A recent report from North Bridge Venture Partners and GigaOM Research predicts the cloud market will reach $158.8 billion by 2014. And Gartner predicts the market will grow to $210 billion by 2016.

The SoftLayer acquisition accelerates IBM’s efforts to establish a footprint in the public cloud arena without having to start from scratch when AWS, Google, Rackspace and others already dominate the space. SoftLayer’s cloud infrastructure platform, and its existing 21,000 customers, gives IBM immediate scale and relevance.

Other than increased revenue, why does IBM want to have a compelling offering in the public cloud space in the first place?

They believe — correctly, I think — that significant workloads will migrate from the data center and private clouds to the public cloud. There is a set of workloads that, quite frankly, are more attractive in the public cloud than they are in a private cloud space (web hosting, application development and testing, and email, for example). It makes more sense to pay for these services on an hourly basis rather than on a monthly or yearly basis.

We believe these types of services currently comprise about 50 percent of the workloads that currently run in IBM customers’ data centers or their private cloud environments. So about half of IBM’s customer workflows are well positioned to move into the public cloud. They won’t all move at once, but we see clear indications that they are starting to move. If IBM is to provide comprehensive cloud services, it needs a smooth path for migrating those workloads. SoftLayer gives IBM the capability to create a glide path.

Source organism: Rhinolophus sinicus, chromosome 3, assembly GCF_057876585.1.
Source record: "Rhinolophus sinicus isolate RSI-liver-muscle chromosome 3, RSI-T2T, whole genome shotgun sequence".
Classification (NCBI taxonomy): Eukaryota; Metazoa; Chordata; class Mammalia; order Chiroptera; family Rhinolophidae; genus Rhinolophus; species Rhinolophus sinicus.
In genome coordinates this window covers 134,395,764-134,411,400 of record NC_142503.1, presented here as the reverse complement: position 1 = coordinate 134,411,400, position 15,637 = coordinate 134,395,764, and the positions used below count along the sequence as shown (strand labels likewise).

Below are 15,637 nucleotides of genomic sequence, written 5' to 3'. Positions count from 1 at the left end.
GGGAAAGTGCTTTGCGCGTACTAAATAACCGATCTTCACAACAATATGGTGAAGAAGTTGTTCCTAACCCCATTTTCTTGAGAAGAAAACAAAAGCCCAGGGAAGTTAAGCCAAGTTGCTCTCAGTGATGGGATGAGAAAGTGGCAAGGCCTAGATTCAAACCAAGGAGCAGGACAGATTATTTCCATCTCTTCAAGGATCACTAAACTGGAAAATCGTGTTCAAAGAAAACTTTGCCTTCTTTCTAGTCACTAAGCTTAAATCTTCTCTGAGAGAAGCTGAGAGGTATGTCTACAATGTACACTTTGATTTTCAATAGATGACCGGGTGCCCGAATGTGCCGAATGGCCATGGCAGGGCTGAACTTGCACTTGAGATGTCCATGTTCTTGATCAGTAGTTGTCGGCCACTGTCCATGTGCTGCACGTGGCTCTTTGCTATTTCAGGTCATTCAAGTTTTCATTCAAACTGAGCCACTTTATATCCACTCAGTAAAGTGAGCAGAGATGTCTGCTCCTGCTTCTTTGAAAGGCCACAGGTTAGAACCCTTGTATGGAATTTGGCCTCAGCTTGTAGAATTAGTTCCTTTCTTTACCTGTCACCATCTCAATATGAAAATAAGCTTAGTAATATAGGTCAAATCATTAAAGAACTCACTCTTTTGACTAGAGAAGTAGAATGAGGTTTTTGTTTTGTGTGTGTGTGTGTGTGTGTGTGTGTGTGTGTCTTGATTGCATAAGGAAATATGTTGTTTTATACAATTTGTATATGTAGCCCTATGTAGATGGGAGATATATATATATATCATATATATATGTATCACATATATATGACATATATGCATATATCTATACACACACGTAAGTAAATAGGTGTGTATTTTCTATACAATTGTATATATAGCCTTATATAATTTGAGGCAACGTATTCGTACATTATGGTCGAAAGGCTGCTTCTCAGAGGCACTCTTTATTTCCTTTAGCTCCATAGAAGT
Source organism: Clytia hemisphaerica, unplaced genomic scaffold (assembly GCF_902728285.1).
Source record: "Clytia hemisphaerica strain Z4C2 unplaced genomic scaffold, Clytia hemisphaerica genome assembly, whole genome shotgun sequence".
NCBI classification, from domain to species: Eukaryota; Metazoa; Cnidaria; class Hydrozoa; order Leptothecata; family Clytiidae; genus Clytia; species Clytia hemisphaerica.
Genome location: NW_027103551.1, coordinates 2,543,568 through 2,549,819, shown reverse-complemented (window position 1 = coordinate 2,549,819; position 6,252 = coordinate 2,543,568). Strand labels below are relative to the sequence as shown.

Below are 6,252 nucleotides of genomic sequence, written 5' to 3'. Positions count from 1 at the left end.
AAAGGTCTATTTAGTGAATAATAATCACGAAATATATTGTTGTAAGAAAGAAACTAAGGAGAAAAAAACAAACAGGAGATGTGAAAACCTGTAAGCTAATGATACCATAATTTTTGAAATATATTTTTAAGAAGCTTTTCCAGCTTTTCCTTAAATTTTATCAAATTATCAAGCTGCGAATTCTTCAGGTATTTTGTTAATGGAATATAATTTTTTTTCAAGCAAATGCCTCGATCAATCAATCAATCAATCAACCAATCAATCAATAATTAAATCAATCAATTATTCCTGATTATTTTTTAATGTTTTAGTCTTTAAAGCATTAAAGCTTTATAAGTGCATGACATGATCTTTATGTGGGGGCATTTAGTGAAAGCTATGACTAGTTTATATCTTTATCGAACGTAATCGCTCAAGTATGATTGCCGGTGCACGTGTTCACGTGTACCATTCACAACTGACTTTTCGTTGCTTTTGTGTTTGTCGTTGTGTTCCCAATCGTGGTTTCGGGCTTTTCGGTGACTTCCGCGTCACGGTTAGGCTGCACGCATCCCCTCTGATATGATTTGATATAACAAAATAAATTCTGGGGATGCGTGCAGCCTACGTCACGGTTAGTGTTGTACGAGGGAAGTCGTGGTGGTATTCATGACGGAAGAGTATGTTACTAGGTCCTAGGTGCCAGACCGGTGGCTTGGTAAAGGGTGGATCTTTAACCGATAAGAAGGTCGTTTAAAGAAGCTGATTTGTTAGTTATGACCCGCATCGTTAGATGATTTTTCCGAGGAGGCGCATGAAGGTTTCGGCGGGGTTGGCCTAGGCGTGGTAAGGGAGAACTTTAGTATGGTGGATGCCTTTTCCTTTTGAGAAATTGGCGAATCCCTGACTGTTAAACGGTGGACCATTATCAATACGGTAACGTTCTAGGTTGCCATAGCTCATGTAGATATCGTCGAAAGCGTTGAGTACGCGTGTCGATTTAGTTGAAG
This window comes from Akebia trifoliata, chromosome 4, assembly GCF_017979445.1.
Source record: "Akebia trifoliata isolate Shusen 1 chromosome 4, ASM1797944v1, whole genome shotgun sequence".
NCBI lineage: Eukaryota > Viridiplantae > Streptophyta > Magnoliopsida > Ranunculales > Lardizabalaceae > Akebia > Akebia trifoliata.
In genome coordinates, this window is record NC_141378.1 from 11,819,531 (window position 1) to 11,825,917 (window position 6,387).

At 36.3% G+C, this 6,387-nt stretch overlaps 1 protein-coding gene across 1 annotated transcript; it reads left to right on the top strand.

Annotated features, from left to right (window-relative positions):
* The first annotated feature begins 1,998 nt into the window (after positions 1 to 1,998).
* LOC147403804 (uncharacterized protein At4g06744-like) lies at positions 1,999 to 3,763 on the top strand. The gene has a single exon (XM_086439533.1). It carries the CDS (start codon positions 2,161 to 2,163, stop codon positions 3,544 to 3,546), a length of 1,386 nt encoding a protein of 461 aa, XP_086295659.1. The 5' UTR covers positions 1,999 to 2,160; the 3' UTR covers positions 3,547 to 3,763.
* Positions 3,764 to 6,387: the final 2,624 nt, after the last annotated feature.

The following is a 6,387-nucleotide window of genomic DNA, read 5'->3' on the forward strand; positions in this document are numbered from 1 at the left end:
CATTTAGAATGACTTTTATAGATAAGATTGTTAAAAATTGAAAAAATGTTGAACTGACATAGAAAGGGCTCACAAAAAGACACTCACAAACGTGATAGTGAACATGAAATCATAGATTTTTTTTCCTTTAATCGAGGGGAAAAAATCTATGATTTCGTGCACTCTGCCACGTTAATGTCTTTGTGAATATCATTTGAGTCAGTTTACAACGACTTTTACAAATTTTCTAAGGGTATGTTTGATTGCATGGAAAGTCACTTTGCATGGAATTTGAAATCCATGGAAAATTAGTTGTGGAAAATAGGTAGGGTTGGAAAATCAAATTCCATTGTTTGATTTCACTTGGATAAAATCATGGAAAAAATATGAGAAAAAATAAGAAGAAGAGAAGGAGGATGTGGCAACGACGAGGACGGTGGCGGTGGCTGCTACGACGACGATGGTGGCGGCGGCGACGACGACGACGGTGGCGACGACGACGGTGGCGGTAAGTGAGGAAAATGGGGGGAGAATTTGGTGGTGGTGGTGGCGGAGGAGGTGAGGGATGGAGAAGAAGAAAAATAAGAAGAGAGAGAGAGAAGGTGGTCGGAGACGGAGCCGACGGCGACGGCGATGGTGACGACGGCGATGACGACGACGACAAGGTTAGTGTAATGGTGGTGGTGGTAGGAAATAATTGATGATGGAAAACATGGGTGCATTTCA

Thus, IBM’s acquisition of SoftLayer is both a defensive strategy and an offensive strategy. On the offense, they want to increase market share in the fast-growing public cloud space and need a compelling offering to compete with AWS, Google, Rackspace and other cloud players. On the defense, they need to create a migration path from traditional IT infrastructure space into the public cloud.

I don’t think the SoftLayer acquisition is a game-changer. Nor do I think it remakes the cloud space. But it does put IBM into a credible role.

Will this acquisition be enough to secure IBM’s position as a cloud leader? I suspect it isn’t enough, given the role that IBM likely will want to play. I think we will see further acquisitions to build up IBM’s capabilities and scale.


Photo credit: Simon Greig (xrrr)

Video: Cloud Connect Silicon Valley 2013: Private, Public, Hybrid Clouds – Neal Sample | Gaining Altitude in the Cloud

Neal Sample, CIO, Enterprise Growth, for American Express. Prior to American Express, Neal served as the CTO of X.commerce, eBay’s open development and commerce platform, and he also served as Vice President of Architecture and Platform Products at eBay. Prior to eBay, Neal was a senior executive at Yahoo! where he led the Open, Social, and Participation platforms. In this video, Neal chats with Scott Bils, Everest Group’s Next Generation IT Practice Leader, about his experience implementing private, public, and hybrid clouds at three very different companies.